FINNEGAN: I used the yellow for a couple of reasons, the first is that I always associated that tone with heat and I wanted it to feel like a hot summer day in Los Angeles. The second was the feeling of heat (I hoped) would create more tension as the story progressed, it’s not a really relaxing color and I hoped it would make us as uncomfortable as the characters in the story. Since this is a YA book that has one foot in reality and one in fantasy, I wanted the color scheme to be a bit more impressionistic rather than real. It’s neat that you associated it with Zoot Suits and I think it does feel like a color that would work as a Suit!
QUAINTANCE: I also found the family dynamics — especially between the sisters — really interesting. How did you develop that relationship?
FINNEGAN: The sisters are an amalgam of what I imagine my mom and her sisters were when they grew up in El Paso before coming to Southern California. They were close but they all seemed to be put into different boxes by those around them, one was a jock, one was a twin, one was wild, etc. I wanted to show how these boxes can be harmful to any kid, but especially during such a turbulent time as Los Angeles in the 1940s. These Pachucas sometimes had it rougher than the boys because while they were rebelling against mainstream american culture, they were also rebelling against some very patriarchal ideas of how young Mexican ladies should behave and dress. I really think that both of the girls have been trying to live up to an expectation put on them by others, while still being at the age when they are trying to figure out who they are as individuals.
The girls tease each other quite a bit, we see that playful banter and even the name calling (Flaca means “skinny”) and this was how my mom and aunts were when I was growing up. A lot of playful teasing that on the outside can seem mean but really is a sign of affection. They were also very protective of each other, with my mom being the most protective and her sisters being a bit more wild. At least that’s what she tells me…i hope she wasn’t the wild one!!
QUAINTANCE: Often when you hear “with a sci-fi twist”, it means something familiar is being added to sort of liven things up. What I was struck by here is that the adopted-lizard humanoid is a pretty novel twist. Where did the lizard come from?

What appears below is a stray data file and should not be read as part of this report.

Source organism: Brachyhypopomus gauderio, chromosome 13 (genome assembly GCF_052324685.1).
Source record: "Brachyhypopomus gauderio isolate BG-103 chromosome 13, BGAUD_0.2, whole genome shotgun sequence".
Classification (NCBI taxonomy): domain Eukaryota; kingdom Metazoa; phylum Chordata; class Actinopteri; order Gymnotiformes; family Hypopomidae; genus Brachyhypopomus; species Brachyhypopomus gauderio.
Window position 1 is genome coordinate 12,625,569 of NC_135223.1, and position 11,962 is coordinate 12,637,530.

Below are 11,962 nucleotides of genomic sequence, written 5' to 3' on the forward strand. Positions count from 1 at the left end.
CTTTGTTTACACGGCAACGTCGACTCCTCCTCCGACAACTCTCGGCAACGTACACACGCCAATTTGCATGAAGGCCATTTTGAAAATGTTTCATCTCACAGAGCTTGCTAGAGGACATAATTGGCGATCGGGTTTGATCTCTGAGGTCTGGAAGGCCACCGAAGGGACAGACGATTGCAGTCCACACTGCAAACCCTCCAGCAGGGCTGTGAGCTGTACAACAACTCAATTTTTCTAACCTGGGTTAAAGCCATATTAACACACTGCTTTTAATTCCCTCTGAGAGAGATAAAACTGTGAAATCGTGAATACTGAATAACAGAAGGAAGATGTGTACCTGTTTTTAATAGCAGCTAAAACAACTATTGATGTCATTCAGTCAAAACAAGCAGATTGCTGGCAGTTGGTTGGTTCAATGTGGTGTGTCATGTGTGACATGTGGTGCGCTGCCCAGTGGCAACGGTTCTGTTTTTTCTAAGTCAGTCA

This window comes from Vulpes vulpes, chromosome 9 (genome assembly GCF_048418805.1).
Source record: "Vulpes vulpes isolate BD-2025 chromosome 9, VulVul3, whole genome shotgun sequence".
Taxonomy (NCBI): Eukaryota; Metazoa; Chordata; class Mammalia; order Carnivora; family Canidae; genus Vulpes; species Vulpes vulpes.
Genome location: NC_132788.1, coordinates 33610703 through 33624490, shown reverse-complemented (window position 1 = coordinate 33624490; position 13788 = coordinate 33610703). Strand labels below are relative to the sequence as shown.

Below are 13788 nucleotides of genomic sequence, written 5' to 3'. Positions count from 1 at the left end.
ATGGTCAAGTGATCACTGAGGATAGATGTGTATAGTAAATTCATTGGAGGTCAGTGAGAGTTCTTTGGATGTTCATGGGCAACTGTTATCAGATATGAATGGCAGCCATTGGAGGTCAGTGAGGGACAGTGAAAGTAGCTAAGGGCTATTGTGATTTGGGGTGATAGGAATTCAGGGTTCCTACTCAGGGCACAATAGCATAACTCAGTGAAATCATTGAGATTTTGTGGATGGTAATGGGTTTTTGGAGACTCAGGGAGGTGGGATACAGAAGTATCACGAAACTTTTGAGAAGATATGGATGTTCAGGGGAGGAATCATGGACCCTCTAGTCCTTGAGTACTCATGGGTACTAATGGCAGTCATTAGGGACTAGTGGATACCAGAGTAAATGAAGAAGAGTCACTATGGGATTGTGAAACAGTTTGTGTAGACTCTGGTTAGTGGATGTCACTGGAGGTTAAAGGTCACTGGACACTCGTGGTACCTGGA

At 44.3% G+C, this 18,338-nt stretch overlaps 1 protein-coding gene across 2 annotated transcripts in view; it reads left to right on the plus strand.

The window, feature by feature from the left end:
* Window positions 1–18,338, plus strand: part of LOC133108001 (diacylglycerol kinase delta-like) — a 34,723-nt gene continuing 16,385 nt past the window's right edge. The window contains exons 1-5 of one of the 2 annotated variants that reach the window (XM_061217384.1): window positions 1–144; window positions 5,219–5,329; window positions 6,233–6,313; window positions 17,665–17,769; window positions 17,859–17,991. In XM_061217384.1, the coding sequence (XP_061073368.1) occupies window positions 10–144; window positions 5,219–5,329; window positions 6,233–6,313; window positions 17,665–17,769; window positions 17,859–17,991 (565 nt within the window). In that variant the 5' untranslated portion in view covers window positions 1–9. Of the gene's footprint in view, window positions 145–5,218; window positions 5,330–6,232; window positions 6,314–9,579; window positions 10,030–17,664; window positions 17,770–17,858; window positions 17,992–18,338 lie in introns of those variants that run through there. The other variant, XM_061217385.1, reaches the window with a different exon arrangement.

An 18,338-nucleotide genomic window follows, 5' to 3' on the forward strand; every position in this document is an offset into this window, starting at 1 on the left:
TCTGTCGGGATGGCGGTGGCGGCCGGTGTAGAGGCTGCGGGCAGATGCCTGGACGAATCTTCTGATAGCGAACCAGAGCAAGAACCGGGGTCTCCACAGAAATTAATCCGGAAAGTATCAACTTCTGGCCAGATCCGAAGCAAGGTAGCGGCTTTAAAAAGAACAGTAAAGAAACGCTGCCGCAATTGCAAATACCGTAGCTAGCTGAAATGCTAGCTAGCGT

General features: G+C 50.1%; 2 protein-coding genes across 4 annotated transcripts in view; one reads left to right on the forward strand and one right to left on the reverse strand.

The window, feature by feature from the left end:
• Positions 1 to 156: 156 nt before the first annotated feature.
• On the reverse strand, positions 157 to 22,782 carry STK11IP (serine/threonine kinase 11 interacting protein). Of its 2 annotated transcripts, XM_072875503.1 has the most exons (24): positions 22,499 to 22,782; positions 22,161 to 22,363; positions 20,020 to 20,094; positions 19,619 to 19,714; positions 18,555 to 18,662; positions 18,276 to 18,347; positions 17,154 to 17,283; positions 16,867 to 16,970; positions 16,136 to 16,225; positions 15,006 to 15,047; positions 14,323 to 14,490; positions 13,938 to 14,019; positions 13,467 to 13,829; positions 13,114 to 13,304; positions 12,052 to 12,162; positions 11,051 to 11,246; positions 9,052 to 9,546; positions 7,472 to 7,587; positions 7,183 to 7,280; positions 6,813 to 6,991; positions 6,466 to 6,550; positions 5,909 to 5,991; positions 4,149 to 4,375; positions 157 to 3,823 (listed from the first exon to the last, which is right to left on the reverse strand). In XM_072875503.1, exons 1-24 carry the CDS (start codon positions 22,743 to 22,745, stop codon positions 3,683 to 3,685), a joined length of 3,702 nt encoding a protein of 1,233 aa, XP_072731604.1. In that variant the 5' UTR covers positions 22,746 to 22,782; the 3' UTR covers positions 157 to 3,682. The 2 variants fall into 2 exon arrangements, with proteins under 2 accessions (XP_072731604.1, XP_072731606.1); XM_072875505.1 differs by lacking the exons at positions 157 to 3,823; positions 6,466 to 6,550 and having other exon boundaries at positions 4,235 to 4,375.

FINNEGAN: The Lizard people came from a story I read about a miner named George Warren Shufelt who was convinced he had discovered one of several underground tunnels that were created by tribes of Mayan or Hopi Lizard people. He claimed, in a very Yosemite Sam way that, “that there was gold in them there tunnels” and if the city of Los Angeles let him dig underneath, he would share the treasure. Since this was during the depression i think they let him. I moved the myth forward about 10 years and had the tunnels run directly under the neighborhoods now known as Dodgers Stadium (Chavez Ravine).
I also wanted to put in a nod to the Lizard people who were forced out of their homes by humans, much like the residents of Chavez Ravine would soon be forced out of their homes in the name of progress as well.
Chulito was a blast to design too, he is like the distant cousin of the creature from the black lagoon…the Lizard from the Sleepy Lagoon. I wanted him to be innocent, unaware of what the riots were about and just wanting to get back with his family. With everything I designed in this book, I wanted to try and make it feel of its time, and using a Lizard design that could easily be a man in a rubber suit seemed to make sense!
QUAINTANCE: I noticed on your Twitter you’re also a teacher. How did your experiences as an educator help you with this book? It seems like a natural fit given how fun it manages to make history…
FINNEGAN: Being a teacher allows me to meet so many interesting kids from all different backgrounds and one thing I have noticed is that no matter who the kid is, they respond to being represented positively in pop culture. Understanding all of my students as individuals and getting to know their stories really has made me a better storyteller and teacher. As for this book in particular, I hope that kids will enjoy the story and want to learn more about this point in history, so many people have mentioned that they never knew about these riots or neighborhoods. The best way to slip in some teaching is by making it entertaining!